How can FIU inspire its students to broaden their perspectives by discovering the world outside of Miami – say, in Italy? Recent graduate Amelia Raudales ’22 and student Michelle Puentes have some ideas.
The two were recently given a week-long trip to Genoa, Italy by FIU Global to experience the city’s rich culture and history; meet with local university administrators, city officials and business leaders; and identify opportunities for FIU students who may be interested in study or internship abroad.
FIU Global leads the university’s campus internationalization efforts and works closely with internal and external constituents to advance the institution’s impact in promoting international and cross-cultural understanding.
During their exploratory mission, Puentes, a double major in art and psychology, and Raudales, who holds a bachelor’s degree in international relations, were encouraged to collect observations on the city and its population – through the eyes of the students – who will inform the future of FIU Global awareness campaigns and partnerships in the city.
“Genoa is a fantastic city with great people. Living there will change the lives of students. Amelia and Michelle provide a unique perspective on the city that will help FIU encourage students to come here and experience what it has to offer,” said Matthew Rice, director of the FIU Global Center in Italy, who lives in Genoa for 20 years and spent the last 18 years. years helping CRF identify mutually beneficial opportunities and build relationships across the city.
Rice said CRF has forged links across Genoa that have the potential to benefit students immensely, especially with the University of Genoa. The FIU is also resuming discussions with the Genoa Chamber of Commerce and with Genoese industries such as hospitality and tourism. These could open up future opportunities for dual degree programs and university certificates, faculty or student exchange programs, long-term student internships abroad, etc. A thriving CRF-Genoa program could also strengthen the bond between Genoa and Miami industries and promote a greater sense of cultural understanding among the cities’ populations.
Puentes and Raudales were selected for the trip to Genoa from a pool of applicants who submitted written proposals demonstrating their open-mindedness, cultural sensitivity, communication skills and general opinions about traveling and studying at the foreign.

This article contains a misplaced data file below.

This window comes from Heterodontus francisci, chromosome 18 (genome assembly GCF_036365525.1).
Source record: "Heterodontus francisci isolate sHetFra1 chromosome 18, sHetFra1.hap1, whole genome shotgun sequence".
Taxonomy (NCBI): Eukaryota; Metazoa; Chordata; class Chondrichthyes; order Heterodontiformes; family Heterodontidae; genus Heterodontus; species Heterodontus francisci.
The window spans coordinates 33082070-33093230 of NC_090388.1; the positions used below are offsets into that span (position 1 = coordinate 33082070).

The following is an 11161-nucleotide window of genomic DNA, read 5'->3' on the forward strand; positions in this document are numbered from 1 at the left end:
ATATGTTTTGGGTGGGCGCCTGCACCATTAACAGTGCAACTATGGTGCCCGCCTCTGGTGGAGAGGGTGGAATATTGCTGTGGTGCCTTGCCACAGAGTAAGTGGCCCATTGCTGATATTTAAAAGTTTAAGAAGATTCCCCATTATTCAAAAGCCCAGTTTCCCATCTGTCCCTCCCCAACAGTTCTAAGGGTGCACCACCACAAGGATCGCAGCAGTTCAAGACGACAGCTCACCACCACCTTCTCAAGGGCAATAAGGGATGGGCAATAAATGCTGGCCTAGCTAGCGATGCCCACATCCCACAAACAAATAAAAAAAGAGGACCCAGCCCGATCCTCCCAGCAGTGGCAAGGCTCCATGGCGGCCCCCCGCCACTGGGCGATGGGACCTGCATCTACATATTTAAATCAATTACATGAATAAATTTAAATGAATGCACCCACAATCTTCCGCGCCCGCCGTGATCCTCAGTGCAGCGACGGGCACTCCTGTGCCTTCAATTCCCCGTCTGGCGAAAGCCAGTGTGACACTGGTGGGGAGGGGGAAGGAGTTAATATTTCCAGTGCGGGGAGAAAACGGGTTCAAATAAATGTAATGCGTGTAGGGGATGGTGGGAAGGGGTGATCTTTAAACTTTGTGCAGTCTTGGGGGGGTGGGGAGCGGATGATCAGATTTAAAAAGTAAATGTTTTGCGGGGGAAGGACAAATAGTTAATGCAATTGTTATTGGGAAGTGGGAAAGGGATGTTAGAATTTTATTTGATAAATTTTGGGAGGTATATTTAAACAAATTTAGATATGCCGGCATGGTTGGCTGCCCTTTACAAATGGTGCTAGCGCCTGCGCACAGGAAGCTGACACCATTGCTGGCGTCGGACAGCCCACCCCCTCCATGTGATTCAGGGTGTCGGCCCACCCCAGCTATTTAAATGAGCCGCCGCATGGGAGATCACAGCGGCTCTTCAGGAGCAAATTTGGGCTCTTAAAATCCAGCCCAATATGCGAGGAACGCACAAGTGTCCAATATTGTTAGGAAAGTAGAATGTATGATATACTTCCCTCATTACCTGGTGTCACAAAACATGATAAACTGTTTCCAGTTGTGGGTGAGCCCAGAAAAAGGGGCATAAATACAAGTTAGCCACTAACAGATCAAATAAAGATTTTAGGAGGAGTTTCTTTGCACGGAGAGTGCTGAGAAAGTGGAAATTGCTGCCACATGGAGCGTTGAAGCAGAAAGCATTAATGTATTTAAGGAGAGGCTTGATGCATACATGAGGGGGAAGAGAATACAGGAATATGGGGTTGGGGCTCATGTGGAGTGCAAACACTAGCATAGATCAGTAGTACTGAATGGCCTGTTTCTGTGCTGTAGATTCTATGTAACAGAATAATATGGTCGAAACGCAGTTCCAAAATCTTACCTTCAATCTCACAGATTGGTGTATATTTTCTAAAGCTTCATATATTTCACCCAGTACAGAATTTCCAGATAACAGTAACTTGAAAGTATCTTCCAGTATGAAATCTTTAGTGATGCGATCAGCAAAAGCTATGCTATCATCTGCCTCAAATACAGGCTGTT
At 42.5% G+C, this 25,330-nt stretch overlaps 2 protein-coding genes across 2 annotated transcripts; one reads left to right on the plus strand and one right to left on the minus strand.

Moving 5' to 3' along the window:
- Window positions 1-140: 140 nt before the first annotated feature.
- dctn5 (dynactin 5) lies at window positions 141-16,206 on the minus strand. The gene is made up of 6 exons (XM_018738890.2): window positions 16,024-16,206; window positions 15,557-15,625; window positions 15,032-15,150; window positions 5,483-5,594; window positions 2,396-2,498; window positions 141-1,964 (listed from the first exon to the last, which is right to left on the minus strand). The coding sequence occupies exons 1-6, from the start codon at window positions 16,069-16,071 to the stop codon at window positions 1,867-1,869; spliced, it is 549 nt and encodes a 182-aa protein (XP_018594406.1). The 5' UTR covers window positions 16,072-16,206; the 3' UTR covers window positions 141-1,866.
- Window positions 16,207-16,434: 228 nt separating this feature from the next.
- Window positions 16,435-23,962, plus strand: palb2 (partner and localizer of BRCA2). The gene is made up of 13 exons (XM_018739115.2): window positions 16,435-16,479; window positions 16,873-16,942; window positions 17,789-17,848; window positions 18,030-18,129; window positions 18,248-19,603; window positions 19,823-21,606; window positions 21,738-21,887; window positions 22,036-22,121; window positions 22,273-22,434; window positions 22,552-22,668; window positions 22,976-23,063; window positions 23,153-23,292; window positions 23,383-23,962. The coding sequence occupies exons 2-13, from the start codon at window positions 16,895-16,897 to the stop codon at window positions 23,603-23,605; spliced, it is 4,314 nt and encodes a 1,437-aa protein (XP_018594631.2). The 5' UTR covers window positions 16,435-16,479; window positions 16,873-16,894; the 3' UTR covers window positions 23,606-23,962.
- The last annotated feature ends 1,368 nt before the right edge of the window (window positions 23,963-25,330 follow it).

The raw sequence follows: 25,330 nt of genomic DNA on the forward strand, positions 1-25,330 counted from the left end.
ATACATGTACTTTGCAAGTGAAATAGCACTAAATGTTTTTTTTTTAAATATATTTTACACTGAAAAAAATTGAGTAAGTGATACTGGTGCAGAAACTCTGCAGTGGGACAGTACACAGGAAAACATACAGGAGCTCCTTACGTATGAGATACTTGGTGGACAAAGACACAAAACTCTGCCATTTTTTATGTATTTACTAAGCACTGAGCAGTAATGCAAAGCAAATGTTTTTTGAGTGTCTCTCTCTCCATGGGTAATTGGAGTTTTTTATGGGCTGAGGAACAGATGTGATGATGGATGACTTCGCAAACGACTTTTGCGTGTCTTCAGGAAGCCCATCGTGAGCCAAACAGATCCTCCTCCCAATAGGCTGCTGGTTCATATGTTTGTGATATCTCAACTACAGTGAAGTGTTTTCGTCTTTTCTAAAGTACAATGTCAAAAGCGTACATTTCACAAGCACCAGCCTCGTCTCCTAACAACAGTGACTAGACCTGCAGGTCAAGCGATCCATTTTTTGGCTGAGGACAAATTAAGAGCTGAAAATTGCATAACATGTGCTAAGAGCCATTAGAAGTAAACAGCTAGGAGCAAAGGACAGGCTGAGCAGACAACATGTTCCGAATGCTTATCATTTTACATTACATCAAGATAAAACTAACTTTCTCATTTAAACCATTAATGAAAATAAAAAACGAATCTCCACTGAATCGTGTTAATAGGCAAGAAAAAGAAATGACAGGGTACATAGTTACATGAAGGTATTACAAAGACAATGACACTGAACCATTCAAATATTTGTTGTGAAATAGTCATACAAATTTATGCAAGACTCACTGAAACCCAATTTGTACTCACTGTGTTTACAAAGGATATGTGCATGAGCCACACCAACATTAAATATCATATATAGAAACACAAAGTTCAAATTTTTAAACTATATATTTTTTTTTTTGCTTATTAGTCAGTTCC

While in Genoa, Raudales and Puentes served as CRF student ambassadors, attending several meetings with local leaders. In one such meeting with the Costa Crociere Foundation and Secretary General Davide Triacca, they discussed the potential for student internships as cruise operations resume in the wake of COVID-19.
At the University of Genoa, they met with its president, Federico Delfino, and other university leaders as well as US consular officer Anna Maria Saiano to discuss potential collaborations with the CRF, such as exchanges of professors and students, joint research projects, etc.
They also met with Genoa City Mayor Marco Bucci and City Councilor for Culture and Education Barbara Grosso to explore how local government can support opportunities for international education programs.
Alongside their ambassador itinerary, Raudales and Puentes have had plenty of time to explore. They visited The Wolfsoniana, a CRF affiliate and sister institution of The Wolfsonian—the CRF museum, library, and research center in Miami Beach; visited the Ligurian coast and historic sites, including the Palazzi dei Rolli (a UNESCO World Heritage Site) and the monumental cemetery of Staglieno; attended the Euroflora International Flower Show; and learned about the city’s public transportation system.
In his written observations after the trip, Puentes noted that students would be interested in Genoa’s many outdoor attractions, including hiking and visiting nearby fishing villages or historical sites. She suggested that CRF could emphasize the similarities between the Miami and Genoa coastlines to make students feel more comfortable traveling between the two cities. She also pointed out that the city is only a few hours from several major Italian cities, including Milan, Turin and Florence, which would make exciting day trips for students studying abroad.
“This place has it all: the coast, the mountains, the valleys, the fields and the atmosphere of a big city. Social life is erupting in this city with hundreds of people walking the streets during the day and in squares at night,” Puentes wrote in his report.
Both Raudales and Puentes noted that the city’s affordable restaurants and access to transportation would also appeal to students. Their ideas to convince CRF students to study or do an internship abroad in Genoa include increasing the visibility of the CRF-Genoa program on social media, especially on Instagram, and using social media to showcase all that Genoa has to offer to CRF students. They also suggested that CRF foster more partnerships between CRF departments and the University of Genoa, which could reach a more diverse group of students who might be interested.
“What stood out to me the most about this visit was how livable Genoa is for FIU students after a week-long experience…there are hundreds of things to do in Genoa during his spare time,” Raudales wrote in his report. “Citizens are friendly and proud of their city, it’s a historic and architecturally beautiful place, and nature is everywhere you go. Genoa is the ideal place for students, teachers, families and solo travelers.
Puentes said his experience in Genoa was “life-changing”.
“[It was] the one I will never forget. It was my first time to the other side of the world, and seeing in person the beautiful sights, narrow streets and vibrant colors that everyone was describing was a dream come true.